On paper it looks like a mess. A mess that has been done before. For lyrical source material, take a bunch of words written by a cast of poets both famous and not. Set the poetry to music. Then, record the songs with a huge assortment of musicians, again both famous and not. We're talking over one hundred players here…a year in the making. Though there have been a few counterexamples, pop music history is littered with failures of this sort. It sounds like another train wreck in the making.
I'm glad to report that my skeptical side was completely wrong. Not only does Leave Your Sleep work, it just might be the best thing that Natalie Merchant has ever done as a solo artist.
Ms. Merchant says that the words and stories of the poets evoked their own musical themes. What again seems like a potential problem — a batch wide-ranging styles, tending to work against a cohesive statement — is spun into a glorious victory. Yes, there are tunes with Celtic flair alongside orchestra-draped waltzes, country & bluegrass, jazz, reggae, klezmer, R&B, Cajun, Balkan, and Chinese folk. In the end, Merchant's musical ideas and their inspired realizations draw it all together. She does this with help from the likes of the Ditty Bops, Hazmat Modine, the Chinese Music Ensemble of New York, members of the New York Philharmonic, Wynton Marsalis, Medeski, Martin & Wood, and many others.
The poetry employed here originates from the famous (Ogden Nash, e.e. cummings, Robert Louis Stevenson) to the fairly obscure (William Brighty Rands…though hey, this is the United States. Aren't all poets obscure?). Unknown poets are even represented here by a handful of lullabies.
It's quite obvious that Merchant's great love of both words and various musics drove her to make this statement. This isn't to say that it's all straight-backed-chair serious. Not at all. Waltz's such as the (beautifully orchestrated) "Equestrienne" are counterbalanced by the jaunt of tunes like "Calico Pie" and the klezmer strut of "The Dancing Bear." What's so great about this recording is that Merchant makes it all sound very natural. She may be visiting genres that are new to her catalog (Merchant has said her musical interests go far beyond what we've heard from her so far), but there's not a hint of discomfort in her new surroundings.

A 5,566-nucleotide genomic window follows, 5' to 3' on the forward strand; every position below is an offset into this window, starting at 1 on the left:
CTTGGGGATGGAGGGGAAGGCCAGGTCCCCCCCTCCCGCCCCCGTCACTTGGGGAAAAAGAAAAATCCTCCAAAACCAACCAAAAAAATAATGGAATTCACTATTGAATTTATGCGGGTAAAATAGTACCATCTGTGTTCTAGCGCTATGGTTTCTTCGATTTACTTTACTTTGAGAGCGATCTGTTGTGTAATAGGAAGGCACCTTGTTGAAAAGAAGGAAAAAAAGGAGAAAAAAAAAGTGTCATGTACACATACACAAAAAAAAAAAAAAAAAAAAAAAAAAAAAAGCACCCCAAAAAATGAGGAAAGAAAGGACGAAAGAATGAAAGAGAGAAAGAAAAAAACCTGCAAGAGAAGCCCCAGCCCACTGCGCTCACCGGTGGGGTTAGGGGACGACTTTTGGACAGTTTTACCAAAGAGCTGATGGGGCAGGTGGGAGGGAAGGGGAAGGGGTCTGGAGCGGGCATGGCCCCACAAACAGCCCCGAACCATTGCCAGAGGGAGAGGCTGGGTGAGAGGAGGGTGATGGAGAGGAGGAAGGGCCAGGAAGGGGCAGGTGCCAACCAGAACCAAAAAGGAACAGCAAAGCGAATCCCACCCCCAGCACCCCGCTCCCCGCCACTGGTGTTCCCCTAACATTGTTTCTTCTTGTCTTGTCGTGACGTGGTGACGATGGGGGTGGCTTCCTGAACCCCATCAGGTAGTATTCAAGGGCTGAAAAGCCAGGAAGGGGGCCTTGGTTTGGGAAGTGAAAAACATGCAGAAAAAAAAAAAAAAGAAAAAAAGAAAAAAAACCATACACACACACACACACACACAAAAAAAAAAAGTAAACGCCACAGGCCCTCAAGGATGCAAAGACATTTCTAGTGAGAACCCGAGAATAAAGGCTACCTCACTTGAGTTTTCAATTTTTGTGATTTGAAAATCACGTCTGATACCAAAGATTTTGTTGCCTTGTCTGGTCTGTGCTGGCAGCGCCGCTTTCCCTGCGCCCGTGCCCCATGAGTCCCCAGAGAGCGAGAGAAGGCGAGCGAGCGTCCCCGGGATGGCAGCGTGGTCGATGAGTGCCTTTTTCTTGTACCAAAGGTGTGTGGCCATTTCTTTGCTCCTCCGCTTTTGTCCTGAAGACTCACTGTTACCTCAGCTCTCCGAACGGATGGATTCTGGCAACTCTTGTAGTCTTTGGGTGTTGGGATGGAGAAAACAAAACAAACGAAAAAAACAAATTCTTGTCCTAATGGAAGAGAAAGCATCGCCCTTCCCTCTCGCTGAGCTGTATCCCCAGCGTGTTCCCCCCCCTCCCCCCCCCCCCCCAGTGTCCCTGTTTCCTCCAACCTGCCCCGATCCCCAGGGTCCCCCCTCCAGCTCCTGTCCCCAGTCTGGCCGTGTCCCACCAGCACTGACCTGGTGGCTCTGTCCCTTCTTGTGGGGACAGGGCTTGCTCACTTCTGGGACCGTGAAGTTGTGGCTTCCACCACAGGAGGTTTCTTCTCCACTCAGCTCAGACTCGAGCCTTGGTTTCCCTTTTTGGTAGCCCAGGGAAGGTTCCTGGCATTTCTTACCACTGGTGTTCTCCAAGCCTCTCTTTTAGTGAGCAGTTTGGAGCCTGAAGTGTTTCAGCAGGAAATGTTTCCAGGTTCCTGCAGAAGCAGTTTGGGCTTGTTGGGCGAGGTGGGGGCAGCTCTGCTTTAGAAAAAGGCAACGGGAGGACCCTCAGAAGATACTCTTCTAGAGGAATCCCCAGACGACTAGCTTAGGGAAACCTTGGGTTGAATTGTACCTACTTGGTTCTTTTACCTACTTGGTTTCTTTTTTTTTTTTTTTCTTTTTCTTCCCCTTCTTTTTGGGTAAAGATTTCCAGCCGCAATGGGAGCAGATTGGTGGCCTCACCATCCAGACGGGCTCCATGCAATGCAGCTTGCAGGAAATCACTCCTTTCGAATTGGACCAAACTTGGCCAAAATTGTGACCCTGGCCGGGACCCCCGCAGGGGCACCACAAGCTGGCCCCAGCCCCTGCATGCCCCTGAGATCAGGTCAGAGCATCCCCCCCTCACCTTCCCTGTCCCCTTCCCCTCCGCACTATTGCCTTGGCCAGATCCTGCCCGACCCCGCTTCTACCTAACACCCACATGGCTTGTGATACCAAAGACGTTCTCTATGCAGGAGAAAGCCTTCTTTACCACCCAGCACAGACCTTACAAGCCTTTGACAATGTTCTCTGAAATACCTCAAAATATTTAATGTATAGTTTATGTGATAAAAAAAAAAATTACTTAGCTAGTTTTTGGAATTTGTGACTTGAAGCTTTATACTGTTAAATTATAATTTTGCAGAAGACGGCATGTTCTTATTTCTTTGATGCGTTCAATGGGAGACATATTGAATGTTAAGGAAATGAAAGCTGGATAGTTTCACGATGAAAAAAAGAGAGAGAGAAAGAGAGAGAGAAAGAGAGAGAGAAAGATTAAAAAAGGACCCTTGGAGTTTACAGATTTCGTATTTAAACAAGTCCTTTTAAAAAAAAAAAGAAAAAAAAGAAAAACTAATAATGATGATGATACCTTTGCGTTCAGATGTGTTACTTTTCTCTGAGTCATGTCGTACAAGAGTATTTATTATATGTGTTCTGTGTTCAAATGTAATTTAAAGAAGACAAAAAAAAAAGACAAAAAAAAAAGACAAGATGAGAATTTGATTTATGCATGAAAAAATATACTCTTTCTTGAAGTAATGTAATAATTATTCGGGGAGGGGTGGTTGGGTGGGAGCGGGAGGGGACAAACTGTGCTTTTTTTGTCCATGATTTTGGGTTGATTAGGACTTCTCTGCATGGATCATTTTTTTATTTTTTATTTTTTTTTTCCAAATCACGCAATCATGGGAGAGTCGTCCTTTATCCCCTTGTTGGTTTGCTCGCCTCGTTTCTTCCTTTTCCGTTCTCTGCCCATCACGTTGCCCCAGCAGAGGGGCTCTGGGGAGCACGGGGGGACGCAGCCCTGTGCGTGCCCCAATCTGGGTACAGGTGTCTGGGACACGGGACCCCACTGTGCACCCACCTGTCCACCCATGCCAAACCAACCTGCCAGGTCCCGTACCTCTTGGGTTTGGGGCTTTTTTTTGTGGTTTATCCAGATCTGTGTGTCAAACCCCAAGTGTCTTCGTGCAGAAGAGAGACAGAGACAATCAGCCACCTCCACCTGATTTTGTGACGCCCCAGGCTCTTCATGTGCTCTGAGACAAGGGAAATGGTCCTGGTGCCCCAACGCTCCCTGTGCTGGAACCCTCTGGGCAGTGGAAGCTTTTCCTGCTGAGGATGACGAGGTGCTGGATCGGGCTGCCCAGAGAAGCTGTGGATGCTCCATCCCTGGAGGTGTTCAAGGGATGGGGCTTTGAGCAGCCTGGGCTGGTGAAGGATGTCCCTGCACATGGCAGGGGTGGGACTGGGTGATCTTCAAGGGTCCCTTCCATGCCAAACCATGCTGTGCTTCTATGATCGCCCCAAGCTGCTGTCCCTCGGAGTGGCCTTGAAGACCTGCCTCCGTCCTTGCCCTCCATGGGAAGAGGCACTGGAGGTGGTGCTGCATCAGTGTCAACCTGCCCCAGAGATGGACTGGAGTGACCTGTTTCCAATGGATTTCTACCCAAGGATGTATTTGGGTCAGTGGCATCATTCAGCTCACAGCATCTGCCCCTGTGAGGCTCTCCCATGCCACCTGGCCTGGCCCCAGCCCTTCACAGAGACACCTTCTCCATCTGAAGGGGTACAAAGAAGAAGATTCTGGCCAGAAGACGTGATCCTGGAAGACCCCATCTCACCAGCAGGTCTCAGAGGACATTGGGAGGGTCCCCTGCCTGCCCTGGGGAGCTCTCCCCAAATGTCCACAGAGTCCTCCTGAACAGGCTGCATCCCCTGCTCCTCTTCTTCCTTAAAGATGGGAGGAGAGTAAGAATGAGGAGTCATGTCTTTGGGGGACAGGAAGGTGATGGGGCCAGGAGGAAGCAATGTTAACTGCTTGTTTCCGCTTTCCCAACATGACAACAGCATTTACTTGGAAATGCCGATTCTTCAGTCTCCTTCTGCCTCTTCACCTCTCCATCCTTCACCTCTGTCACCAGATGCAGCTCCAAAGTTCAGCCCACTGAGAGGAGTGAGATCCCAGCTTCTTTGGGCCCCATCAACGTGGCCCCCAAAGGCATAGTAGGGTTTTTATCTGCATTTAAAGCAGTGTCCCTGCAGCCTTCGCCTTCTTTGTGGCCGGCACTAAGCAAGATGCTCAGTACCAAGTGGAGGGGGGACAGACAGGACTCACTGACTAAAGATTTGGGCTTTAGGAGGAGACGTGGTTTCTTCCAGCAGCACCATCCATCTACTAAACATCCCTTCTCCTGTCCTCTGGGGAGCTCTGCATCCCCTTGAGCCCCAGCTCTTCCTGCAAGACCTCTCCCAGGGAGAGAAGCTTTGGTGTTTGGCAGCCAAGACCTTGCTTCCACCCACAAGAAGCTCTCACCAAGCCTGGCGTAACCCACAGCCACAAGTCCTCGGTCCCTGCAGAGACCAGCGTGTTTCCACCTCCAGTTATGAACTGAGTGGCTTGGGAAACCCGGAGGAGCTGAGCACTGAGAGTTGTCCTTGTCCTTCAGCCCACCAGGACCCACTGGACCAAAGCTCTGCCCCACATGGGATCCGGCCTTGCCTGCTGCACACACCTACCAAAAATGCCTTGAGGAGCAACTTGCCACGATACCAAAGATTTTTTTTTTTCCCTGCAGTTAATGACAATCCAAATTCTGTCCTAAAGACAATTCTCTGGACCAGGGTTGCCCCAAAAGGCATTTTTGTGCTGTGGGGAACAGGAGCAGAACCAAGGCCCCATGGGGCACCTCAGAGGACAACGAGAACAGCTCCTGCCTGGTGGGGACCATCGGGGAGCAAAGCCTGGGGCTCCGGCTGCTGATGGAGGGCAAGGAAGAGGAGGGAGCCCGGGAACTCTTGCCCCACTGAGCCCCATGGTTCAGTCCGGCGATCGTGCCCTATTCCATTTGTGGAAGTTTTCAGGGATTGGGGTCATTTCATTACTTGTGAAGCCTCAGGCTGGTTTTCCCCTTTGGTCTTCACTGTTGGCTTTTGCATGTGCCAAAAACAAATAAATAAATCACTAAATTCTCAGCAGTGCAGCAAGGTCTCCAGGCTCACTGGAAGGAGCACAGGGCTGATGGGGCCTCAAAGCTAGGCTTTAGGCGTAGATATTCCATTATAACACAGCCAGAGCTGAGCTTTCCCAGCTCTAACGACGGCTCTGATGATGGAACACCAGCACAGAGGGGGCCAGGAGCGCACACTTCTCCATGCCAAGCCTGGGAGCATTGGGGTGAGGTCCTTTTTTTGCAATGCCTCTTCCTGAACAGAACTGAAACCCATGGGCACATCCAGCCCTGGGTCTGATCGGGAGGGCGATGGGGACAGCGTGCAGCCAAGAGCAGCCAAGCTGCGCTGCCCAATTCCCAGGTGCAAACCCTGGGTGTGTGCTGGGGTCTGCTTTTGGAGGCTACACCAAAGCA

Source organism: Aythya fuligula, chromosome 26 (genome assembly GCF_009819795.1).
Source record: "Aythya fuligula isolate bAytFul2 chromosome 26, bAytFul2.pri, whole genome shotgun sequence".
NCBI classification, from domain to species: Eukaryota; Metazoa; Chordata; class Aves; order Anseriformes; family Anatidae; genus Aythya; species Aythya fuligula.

With all of these songs spread over two discs, it's really tough to pick out standouts (let alone favorites) as there are just too many. If I had to choose, I'd feel obligated to mention: the modern pop (by way of The Beach Boys) sounds of "It Makes A Change," the Eastern vibe of "The King of China's Daughter," the country blues of "The Peppery Man," the slinky reggae of "Topsy-turvey World," the swanky, old-world jazz of "The Janitor's Boy" (thanks Wynton), and the strut of "Bleezer's Ice Cream." There's a single-disc version of Leave Your Sleep available. Don't do it. Yes, there's a lot of material here, but all of it is essential.
On first listen, I was struck by how this recording held together, despite its varied styles. It's like these melodies and poems had been waiting around all of these years for Natalie Merchant to notice them. "It's about time," they all said, "Let's tell a story."